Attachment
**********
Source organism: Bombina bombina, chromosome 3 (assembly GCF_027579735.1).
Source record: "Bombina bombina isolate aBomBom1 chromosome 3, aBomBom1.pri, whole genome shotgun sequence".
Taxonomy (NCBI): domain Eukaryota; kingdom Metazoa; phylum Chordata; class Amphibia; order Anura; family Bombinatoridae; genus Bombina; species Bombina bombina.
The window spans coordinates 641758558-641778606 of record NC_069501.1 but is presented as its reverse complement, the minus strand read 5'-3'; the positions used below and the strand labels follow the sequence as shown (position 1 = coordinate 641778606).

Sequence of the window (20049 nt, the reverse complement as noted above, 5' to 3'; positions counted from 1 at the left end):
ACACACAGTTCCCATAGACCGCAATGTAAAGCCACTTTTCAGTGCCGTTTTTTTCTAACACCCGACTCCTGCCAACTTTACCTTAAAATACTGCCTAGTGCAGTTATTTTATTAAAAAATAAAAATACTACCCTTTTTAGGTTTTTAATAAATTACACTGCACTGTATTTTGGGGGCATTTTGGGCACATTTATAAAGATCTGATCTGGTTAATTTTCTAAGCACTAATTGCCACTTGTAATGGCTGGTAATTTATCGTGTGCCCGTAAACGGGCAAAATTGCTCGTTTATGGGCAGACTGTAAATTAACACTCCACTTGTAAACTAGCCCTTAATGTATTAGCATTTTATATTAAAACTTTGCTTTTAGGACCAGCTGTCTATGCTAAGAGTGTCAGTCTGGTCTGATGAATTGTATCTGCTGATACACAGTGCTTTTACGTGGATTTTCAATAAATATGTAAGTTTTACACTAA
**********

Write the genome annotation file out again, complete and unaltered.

Source organism: Bombina bombina, chromosome 3 (assembly GCF_027579735.1).
Source record: "Bombina bombina isolate aBomBom1 chromosome 3, aBomBom1.pri, whole genome shotgun sequence".
Taxonomy (NCBI): domain Eukaryota; kingdom Metazoa; phylum Chordata; class Amphibia; order Anura; family Bombinatoridae; genus Bombina; species Bombina bombina.
The window spans coordinates 641758558-641778606 of record NC_069501.1 but is presented as its reverse complement, the minus strand read 5'-3'; the positions used below and the strand labels follow the sequence as shown (position 1 = coordinate 641778606).

Sequence of the window (20049 nt, the reverse complement as noted above, 5' to 3'; positions counted from 1 at the left end):
ACACACAGTTCCCATAGACCGCAATGTAAAGCCACTTTTCAGTGCCGTTTTTTTCTAACACCCGACTCCTGCCAACTTTACCTTAAAATACTGCCTAGTGCAGTTATTTTATTAAAAAATAAAAATACTACCCTTTTTAGGTTTTTAATAAATTACACTGCACTGTATTTTGGGGGCATTTTGGGCACATTTATAAAGATCTGATCTGGTTAATTTTCTAAGCACTAATTGCCACTTGTAATGGCTGGTAATTTATCGTGTGCCCGTAAACGGGCAAAATTGCTCGTTTATGGGCAGACTGTAAATTAACACTCCACTTGTAAACTAGCCCTTAATGTATTAGCATTTTATATTAAAACTTTGCTTTTAGGACCAGCTGTCTATGCTAAGAGTGTCAGTCTGGTCTGATGAATTGTATCTGCTGATACACAGTGCTTTTACGTGGATTTTCAATAAATATGTAAGTTTTACACTAA